Superman is, and always was intended to be a picture of humanism devoid of selfishness.  Superman tries to promote peace and justice and the very secular American way.  He is tolerant and he is kind, he is patient and slow to anger.  He is what the Bible purports God to be.  The differences are what I am thankful for.  Superman is a utilitarian moral agent.  His motivation is to eliminate suffering and comfort people. He wants to inspire the world, not just Americans or white people or Kryptonians. He is universal in his appeal.  If you don’t believe me, wait til the overseas box office receipts are counted.  And watch Superman. It was awesome. 

A Shorter Fence Around Comfort Zones Rewards the Brave

fenceThere was this cute girl at Liberty University in 2004 who introduced herself to me as an orphan. She even had a cool orphany name.  Patches.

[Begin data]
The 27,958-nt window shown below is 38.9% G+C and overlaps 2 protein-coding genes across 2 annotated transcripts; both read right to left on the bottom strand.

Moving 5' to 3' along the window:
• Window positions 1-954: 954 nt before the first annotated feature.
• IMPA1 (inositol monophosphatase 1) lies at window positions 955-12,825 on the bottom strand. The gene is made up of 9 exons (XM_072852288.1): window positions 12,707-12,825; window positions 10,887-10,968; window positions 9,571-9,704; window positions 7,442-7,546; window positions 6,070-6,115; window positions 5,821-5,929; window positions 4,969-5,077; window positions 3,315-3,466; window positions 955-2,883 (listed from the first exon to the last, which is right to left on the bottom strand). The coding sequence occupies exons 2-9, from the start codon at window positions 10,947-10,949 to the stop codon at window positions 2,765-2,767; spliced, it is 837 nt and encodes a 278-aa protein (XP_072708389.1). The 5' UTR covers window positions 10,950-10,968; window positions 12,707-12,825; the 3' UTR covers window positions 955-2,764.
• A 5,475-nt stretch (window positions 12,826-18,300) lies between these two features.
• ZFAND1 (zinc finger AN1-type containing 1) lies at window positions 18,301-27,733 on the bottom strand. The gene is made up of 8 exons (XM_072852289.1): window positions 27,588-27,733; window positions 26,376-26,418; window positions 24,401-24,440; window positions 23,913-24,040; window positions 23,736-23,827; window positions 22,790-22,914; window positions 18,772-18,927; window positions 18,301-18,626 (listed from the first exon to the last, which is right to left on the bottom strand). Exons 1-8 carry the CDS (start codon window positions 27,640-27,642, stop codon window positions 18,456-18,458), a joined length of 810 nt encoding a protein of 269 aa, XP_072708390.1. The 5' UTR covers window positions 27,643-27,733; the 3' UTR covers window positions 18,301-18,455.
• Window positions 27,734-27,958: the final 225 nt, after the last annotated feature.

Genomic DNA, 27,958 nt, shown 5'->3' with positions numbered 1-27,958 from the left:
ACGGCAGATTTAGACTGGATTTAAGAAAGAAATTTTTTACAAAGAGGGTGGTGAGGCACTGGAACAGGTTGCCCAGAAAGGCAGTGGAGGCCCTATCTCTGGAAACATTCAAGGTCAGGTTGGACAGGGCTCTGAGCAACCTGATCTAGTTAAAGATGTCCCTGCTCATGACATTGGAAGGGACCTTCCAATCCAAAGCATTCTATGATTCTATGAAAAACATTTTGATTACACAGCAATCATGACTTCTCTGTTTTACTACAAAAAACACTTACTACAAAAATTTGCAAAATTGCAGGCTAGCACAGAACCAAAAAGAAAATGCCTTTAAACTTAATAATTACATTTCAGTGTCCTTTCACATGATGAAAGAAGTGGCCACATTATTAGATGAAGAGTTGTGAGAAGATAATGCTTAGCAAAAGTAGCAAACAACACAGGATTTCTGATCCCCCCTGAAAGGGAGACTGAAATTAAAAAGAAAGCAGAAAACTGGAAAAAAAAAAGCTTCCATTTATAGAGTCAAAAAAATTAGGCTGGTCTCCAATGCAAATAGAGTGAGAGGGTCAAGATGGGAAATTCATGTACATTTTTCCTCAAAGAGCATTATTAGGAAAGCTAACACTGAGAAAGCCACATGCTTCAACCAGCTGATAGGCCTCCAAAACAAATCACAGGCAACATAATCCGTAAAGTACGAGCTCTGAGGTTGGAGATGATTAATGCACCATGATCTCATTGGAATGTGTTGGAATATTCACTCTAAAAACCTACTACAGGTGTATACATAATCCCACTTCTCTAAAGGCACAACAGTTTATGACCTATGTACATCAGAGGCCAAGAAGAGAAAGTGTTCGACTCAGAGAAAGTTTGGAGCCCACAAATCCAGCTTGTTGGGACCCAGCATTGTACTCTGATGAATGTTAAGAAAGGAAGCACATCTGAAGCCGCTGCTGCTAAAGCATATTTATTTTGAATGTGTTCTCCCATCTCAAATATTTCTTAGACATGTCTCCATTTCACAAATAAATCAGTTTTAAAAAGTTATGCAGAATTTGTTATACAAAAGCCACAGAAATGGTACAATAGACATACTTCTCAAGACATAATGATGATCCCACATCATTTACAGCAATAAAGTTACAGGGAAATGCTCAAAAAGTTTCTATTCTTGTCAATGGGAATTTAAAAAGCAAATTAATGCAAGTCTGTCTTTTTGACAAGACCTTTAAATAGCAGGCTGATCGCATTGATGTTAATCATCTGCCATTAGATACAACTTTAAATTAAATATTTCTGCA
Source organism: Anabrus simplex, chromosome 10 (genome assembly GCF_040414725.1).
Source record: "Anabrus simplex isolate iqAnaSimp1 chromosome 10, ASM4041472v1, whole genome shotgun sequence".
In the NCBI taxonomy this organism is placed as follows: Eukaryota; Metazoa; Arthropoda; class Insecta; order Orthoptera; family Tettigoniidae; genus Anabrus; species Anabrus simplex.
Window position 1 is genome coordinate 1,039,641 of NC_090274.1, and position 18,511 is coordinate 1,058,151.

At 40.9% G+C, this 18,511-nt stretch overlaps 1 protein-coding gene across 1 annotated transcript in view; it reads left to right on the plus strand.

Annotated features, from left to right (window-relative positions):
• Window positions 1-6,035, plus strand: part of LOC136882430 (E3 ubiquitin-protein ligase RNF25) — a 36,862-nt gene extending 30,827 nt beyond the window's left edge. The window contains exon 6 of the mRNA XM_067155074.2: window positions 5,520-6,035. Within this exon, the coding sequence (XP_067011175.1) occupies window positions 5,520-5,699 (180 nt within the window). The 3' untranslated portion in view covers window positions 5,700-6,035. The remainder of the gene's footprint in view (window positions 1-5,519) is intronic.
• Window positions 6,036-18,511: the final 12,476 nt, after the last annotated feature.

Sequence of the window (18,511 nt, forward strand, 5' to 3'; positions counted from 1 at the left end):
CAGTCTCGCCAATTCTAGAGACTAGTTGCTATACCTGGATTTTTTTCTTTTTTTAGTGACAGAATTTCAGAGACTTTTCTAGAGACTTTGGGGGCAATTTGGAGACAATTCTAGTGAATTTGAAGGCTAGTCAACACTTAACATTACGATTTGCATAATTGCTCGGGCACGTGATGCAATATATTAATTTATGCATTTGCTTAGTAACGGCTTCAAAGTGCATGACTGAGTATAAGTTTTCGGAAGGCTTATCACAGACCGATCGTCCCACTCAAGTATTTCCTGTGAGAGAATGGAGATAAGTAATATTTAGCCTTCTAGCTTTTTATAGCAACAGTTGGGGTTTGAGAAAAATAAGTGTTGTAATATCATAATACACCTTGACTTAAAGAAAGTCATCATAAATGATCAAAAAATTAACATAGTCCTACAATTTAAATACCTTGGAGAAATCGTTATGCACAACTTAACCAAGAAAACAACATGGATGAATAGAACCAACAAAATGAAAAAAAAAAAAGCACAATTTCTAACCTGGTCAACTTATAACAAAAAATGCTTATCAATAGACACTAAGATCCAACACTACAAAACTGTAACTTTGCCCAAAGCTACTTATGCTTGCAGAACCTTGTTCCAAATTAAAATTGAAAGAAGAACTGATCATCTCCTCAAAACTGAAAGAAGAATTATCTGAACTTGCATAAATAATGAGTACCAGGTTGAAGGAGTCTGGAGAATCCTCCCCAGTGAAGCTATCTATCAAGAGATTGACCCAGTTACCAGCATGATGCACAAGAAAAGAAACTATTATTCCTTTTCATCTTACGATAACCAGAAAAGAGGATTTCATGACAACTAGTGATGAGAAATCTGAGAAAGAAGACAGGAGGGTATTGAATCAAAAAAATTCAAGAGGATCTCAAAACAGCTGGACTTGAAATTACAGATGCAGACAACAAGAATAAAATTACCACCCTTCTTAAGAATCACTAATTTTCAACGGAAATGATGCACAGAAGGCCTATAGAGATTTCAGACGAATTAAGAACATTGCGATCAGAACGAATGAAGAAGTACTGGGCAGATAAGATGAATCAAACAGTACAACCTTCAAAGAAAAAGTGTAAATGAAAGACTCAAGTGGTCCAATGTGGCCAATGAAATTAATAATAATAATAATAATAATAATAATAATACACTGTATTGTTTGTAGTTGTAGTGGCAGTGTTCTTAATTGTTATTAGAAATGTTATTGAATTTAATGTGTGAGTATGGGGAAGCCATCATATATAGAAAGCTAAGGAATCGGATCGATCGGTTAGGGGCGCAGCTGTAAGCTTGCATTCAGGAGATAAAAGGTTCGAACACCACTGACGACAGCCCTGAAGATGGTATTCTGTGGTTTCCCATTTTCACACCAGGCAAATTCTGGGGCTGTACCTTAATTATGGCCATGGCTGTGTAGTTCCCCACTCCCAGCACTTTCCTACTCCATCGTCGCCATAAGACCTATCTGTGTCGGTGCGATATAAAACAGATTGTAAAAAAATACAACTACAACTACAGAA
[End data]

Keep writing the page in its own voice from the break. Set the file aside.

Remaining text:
Patches was a sweetheart to everyone at school and for whatever life threw her way, she seemed stronger for it.  She struck me as an old soul, someone with a good sense of perspective and maturity.  Maybe she had a tragedy or a crisis in her background that afforded her a little bit of a cool head.

She flattered me of course by purchasing my book, Preacher Boy late last year.  She had some questions for me which I promised to answer, of course.  However her list of questions did not hit my radar until I posted something in the vein of “I believe in core values like humility, grace, mercy and love, empathy etc.” on Facebook.

As a well-read, educated Christian she might have been surprised to see me using their words, kind of like a white rapper using homie or the dreaded combination of NGGIRE (which can also spell Ginger, for all you redheads)

Her question is as follows. Hey Tim! So, I have a couple questions that I find would be best asked in a message, not a post. 
If too personal, I understand a “skip” for an answer. 

1. do u feel like ur personal struggle(s) was so great and the “church” so judgmental and condemning that it left u vulnerable and angry?